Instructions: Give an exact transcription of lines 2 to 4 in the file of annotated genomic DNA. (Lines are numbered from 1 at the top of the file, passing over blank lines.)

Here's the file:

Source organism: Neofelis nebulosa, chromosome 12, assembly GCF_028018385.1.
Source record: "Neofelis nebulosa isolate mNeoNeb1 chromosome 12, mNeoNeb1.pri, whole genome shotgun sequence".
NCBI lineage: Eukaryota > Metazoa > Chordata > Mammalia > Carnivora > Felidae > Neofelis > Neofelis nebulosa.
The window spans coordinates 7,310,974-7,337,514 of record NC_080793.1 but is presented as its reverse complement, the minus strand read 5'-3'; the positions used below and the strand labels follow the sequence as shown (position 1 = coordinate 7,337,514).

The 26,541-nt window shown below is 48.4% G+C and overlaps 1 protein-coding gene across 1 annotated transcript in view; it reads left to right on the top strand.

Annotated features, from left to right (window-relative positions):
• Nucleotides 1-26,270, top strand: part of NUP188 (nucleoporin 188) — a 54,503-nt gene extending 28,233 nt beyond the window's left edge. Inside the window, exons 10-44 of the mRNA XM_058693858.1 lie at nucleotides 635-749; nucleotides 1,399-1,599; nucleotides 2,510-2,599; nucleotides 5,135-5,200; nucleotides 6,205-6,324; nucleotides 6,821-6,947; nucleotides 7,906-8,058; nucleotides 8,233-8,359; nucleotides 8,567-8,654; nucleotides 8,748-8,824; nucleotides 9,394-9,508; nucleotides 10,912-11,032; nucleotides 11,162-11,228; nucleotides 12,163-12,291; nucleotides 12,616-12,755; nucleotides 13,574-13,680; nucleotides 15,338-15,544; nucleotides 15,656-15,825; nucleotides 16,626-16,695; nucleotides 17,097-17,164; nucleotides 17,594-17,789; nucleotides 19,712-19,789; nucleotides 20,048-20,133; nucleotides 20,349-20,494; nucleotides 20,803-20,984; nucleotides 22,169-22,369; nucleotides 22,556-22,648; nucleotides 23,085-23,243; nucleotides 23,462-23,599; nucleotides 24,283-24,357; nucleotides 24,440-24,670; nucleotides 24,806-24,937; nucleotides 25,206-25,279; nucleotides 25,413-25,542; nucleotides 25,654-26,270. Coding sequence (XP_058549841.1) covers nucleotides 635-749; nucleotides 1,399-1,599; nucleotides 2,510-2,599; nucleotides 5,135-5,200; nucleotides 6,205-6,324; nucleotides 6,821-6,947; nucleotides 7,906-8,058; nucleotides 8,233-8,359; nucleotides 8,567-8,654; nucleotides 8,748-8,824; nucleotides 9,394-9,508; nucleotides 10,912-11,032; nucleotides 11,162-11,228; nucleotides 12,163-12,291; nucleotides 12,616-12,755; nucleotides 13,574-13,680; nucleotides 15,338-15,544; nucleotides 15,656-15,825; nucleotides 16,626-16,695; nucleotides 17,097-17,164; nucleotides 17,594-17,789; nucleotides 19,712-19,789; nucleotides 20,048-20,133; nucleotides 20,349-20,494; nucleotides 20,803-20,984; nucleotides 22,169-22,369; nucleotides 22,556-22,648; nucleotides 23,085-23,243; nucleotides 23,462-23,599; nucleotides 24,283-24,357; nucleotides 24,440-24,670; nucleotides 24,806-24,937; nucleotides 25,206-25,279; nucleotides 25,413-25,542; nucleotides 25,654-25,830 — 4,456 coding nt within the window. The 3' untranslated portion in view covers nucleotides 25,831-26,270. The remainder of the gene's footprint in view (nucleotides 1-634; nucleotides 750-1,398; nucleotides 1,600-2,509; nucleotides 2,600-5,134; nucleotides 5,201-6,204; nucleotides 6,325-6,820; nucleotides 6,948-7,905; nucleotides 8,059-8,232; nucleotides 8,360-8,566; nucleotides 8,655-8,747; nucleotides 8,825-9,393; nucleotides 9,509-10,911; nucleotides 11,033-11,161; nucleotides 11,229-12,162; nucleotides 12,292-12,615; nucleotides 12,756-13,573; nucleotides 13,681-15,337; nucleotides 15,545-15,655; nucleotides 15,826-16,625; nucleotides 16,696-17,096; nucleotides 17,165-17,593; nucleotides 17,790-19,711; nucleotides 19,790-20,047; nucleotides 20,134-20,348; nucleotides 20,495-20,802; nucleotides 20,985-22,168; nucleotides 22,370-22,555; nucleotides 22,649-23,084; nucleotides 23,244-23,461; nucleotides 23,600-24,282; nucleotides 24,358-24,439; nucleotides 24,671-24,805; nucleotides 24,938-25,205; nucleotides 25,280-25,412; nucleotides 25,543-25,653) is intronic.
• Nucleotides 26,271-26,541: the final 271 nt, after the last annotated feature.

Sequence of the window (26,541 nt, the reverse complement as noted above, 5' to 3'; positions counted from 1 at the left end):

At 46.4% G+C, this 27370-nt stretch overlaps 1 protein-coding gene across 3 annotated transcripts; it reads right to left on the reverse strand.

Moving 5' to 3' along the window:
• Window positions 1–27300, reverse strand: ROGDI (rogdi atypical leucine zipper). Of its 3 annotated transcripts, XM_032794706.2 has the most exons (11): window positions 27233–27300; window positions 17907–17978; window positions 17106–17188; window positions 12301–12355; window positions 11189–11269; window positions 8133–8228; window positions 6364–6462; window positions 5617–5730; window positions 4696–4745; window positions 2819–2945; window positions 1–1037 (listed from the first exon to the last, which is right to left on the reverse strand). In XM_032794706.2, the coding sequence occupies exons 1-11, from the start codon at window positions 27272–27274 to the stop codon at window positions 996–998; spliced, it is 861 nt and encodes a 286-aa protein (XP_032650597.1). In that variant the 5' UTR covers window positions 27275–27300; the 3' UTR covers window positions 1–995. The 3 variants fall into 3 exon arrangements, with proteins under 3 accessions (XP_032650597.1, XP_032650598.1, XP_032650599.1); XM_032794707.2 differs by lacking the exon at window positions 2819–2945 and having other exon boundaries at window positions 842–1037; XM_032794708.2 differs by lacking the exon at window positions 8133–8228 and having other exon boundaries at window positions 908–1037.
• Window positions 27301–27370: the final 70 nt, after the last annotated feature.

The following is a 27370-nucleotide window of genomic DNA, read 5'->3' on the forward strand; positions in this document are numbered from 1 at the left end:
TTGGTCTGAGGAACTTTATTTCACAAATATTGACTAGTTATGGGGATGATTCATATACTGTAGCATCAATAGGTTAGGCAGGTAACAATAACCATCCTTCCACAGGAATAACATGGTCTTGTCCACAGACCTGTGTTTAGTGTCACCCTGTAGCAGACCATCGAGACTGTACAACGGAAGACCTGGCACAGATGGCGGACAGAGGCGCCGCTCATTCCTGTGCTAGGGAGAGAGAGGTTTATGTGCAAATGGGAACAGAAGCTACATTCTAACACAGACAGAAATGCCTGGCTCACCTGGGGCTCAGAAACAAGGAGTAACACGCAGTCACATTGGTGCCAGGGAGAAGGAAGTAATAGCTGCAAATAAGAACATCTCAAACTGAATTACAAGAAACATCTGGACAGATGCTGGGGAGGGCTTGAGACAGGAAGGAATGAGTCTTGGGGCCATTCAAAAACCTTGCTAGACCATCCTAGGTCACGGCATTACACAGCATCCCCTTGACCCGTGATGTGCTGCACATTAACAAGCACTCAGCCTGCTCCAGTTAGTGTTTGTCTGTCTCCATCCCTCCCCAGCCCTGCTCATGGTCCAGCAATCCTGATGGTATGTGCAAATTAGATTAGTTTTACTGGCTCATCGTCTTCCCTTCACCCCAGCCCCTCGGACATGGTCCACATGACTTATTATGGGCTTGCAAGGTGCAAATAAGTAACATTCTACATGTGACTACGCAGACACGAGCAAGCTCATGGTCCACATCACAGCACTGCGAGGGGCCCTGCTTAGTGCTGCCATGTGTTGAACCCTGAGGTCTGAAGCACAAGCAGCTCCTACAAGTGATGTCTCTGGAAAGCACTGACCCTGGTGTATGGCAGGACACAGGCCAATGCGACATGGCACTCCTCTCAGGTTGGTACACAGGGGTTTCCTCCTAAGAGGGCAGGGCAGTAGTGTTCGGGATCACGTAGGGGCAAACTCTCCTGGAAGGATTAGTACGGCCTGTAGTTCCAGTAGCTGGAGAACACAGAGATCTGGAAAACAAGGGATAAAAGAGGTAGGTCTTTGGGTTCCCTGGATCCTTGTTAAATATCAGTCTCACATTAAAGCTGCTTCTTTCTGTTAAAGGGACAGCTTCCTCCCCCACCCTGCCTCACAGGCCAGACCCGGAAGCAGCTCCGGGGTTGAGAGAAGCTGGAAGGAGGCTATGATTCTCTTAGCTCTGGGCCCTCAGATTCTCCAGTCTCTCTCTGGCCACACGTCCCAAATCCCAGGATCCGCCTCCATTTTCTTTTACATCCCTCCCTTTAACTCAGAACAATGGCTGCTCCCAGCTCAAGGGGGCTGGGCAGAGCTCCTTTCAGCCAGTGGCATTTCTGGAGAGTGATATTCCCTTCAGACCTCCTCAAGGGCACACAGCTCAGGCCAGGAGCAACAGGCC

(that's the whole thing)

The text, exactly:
Source record: "Neofelis nebulosa isolate mNeoNeb1 chromosome 12, mNeoNeb1.pri, whole genome shotgun sequence".
NCBI lineage: Eukaryota > Metazoa > Chordata > Mammalia > Carnivora > Felidae > Neofelis > Neofelis nebulosa.
The window spans coordinates 7,310,974-7,337,514 of record NC_080793.1 but is presented as its reverse complement, the minus strand read 5'-3'; the positions used below and the strand labels follow the sequence as shown (position 1 = coordinate 7,337,514).